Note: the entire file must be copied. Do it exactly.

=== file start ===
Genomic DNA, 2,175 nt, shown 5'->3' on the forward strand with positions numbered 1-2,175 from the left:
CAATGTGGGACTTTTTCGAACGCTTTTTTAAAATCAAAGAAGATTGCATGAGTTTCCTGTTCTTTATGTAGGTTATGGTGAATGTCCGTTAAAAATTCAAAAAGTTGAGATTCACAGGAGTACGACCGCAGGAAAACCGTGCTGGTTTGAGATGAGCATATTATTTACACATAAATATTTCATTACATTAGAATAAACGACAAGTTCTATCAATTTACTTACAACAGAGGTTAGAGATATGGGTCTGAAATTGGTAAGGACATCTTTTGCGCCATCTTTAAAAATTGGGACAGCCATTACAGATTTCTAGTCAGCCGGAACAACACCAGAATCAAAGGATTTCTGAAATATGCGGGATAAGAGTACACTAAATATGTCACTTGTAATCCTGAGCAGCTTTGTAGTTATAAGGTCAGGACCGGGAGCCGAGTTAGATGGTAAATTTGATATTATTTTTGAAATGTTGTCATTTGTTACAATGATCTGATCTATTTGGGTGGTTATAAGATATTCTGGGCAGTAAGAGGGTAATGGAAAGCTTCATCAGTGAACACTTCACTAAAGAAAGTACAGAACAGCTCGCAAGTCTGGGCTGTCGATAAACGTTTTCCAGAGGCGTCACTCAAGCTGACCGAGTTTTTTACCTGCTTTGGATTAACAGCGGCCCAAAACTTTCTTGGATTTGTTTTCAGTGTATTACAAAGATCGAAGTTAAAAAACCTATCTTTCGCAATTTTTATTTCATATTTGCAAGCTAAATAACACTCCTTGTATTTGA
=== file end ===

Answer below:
Genomic DNA, 2,175 nt, shown 5'->3' on the forward strand with positions numbered 1-2,175 from the left:
CAATGTGGGACTTTTTCGAACGCTTTTTTAAAATCAAAGAAGATTGCATGAGTTTCCTGTTCTTTATGTAGGTTATGGTGAATGTCCGTTAAAAATTCAAAAAGTTGAGATTCACAGGAGTACGACCGCAGGAAAACCGTGCTGGTTTGAGATGAGCATATTATTTACACATAAATATTTCATTACATTAGAATAAACGACAAGTTCTATCAATTTACTTACAACAGAGGTTAGAGATATGGGTCTGAAATTGGTAAGGACATCTTTTGCGCCATCTTTAAAAATTGGGACAGCCATTACAGATTTCTAGTCAGCCGGAACAACACCAGAATCAAAGGATTTCTGAAATATGCGGGATAAGAGTACACTAAATATGTCACTTGTAATCCTGAGCAGCTTTGTAGTTATAAGGTCAGGACCGGGAGCCGAGTTAGATGGTAAATTTGATATTATTTTTGAAATGTTGTCATTTGTTACAATGATCTGATCTATTTGGGTGGTTATAAGATATTCTGGGCAGTAAGAGGGTAATGGAAAGCTTCATCAGTGAACACTTCACTAAAGAAAGTACAGAACAGCTCGCAAGTCTGGGCTGTCGATAAACGTTTTCCAGAGGCGTCACTCAAGCTGACCGAGTTTTTTACCTGCTTTGGATTAACAGCGGCCCAAAACTTTCTTGGATTTGTTTTCAGTGTATTACAAAGATCGAAGTTAAAAAACCTATCTTTCGCAATTTTTATTTCATATTTGCAAGCTAAATAACACTCCTTGTATTTGA